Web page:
I guess now that the pandemic is coming to an end maybe it will be easier to travel! So, you mentioned that you wanted to be anonymous when you started out. Why do you think it took a while before you used your own vocals in your music?
I think it was really I wish I was stronger at that moment but I was not. I just started music and it was just men – just boys – around me most of the time. And when people knew that I was making music, they would always assume that I was a vocalist because I was a woman. I was so pissed off – I would collaborate on tracks on the production and people would write my name as if I was a vocalist. It was as if I couldn’t be part of this structure, I had to be just part of some sort of flow that is manipulated by someone who really works the structure of the track. So, I was stepping away – saying I’m not a vocalist – so people would understand that I was really just composing and producing and all of that. At some point, I realised that I was putting myself in this kind of prison alone and that I didn’t need to do things for people to understand me. Even if they miscredit me, I could still do whatever I wanted to do and I decided to do it all, to bring back the instruments, bring back the voice, and just go with the flow. And there are so many types of voices – mine has a place too.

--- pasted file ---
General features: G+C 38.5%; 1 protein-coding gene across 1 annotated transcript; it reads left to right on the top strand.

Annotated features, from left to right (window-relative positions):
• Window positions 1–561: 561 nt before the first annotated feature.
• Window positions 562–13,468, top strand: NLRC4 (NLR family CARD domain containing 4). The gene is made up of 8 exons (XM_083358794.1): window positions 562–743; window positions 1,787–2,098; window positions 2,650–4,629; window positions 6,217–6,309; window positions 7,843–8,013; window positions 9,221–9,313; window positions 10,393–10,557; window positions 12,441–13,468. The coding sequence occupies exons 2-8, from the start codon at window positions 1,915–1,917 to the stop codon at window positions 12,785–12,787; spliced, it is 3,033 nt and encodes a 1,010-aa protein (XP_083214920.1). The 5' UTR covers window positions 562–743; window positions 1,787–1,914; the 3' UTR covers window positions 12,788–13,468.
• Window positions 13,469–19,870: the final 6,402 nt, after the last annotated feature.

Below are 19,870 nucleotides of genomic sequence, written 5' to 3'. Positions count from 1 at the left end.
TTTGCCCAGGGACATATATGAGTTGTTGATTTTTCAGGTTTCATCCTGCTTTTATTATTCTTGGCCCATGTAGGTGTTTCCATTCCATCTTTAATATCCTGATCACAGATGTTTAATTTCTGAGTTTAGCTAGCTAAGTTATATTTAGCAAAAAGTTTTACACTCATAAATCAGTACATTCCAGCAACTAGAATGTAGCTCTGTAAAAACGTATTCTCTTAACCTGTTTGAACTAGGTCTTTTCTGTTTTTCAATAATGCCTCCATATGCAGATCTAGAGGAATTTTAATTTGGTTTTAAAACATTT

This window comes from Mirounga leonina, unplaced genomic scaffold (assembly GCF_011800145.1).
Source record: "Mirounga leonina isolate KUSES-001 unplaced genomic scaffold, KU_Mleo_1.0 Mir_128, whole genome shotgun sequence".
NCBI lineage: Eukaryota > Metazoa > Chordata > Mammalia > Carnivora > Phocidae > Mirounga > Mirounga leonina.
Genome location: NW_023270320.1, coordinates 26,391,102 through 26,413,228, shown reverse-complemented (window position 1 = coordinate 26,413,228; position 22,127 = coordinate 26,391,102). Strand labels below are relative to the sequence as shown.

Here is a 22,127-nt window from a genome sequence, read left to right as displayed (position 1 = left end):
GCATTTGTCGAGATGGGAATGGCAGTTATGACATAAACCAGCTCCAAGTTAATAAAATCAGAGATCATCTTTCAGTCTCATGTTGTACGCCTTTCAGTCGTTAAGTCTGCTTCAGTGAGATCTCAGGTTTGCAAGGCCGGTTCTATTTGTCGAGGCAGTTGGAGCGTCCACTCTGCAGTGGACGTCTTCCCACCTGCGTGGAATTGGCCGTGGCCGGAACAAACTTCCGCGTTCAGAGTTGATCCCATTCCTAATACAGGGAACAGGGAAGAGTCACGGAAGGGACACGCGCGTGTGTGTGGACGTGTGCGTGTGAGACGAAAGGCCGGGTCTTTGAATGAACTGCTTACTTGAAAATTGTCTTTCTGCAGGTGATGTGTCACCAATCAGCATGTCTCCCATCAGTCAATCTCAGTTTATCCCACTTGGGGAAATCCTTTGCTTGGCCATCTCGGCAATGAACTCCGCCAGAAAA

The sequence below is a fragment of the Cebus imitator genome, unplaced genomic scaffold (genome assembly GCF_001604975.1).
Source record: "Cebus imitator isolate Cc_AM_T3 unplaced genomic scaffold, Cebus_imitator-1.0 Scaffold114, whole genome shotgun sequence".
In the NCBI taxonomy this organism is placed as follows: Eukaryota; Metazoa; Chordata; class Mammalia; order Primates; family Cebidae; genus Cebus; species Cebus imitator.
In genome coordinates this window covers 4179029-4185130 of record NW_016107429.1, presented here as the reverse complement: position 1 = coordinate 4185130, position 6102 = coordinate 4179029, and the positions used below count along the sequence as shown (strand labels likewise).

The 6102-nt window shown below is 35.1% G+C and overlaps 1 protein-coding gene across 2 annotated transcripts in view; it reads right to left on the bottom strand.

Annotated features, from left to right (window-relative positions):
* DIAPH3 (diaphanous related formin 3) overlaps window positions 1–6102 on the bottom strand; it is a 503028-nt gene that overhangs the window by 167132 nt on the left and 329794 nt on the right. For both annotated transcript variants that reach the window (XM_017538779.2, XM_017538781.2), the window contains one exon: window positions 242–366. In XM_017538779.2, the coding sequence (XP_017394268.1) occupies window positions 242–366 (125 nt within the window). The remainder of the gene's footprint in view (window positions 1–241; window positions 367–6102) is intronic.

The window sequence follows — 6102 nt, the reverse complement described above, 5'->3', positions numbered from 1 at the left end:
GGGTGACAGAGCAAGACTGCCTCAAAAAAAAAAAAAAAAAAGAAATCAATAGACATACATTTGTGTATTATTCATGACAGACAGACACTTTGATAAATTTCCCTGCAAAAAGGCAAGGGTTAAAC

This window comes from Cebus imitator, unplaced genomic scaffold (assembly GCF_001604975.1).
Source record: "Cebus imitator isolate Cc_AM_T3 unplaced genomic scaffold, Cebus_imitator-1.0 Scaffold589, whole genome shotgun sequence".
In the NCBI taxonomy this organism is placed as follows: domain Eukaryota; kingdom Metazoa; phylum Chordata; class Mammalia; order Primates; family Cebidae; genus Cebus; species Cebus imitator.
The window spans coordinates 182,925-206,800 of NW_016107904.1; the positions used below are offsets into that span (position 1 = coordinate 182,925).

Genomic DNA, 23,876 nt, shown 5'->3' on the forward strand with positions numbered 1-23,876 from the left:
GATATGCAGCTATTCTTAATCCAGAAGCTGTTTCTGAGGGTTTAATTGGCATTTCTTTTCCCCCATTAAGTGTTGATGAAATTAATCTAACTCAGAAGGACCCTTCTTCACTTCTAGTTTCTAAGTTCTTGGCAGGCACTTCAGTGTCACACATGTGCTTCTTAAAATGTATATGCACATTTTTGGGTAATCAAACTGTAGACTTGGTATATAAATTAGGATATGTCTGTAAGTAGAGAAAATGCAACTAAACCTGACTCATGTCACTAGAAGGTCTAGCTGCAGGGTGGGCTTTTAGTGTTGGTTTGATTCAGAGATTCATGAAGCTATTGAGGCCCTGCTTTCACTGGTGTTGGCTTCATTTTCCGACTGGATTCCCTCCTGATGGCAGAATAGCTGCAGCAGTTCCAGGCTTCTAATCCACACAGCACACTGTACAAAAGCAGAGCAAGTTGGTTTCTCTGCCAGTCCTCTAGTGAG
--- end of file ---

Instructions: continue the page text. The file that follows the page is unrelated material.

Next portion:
I know you’ve mentioned that struggle of not wanting people to interpret your music as feminine. How do you deal with that now?
Oh, no, it has changed so much. I don’t really care if people say that my music is feminine or masculine. They’re trying to understand if I’m gender fluid or not – and I don’t really care. I remember that when I started playing the harp when I was seven years old, I was obsessed with being extremely feminine in my music, and I don’t understand why I became so ashamed of it. Now, I’m proud of doing feminine music, and that’s it.
That leads nicely on to what I wanted to ask about the Hildegard project. You’ve previously talked about a feminist approach to music and I wondered if you could explain a bit more what you mean by that.
I don’t know if it’s a feminist approach, but it was really natural – we never tried to only work with women. We just wanted to be extremely free. We were supporting each other and I guess that’s feminism in a way, but that’s just humanist also. But it was the first time that it was just me and another woman creating music, and I think it was the first time for her too. We did it all together until the end. We were just riding all the waves together. It was just amazing. It was so unexpected too – we never planned anything, we never structured the way we created music for the first time. We had a great reward after this – this project has really helped us move on and get more confident in both our careers and everything, so it was really cool.
Yeah, it was so interesting. Are you going to do more projects like that?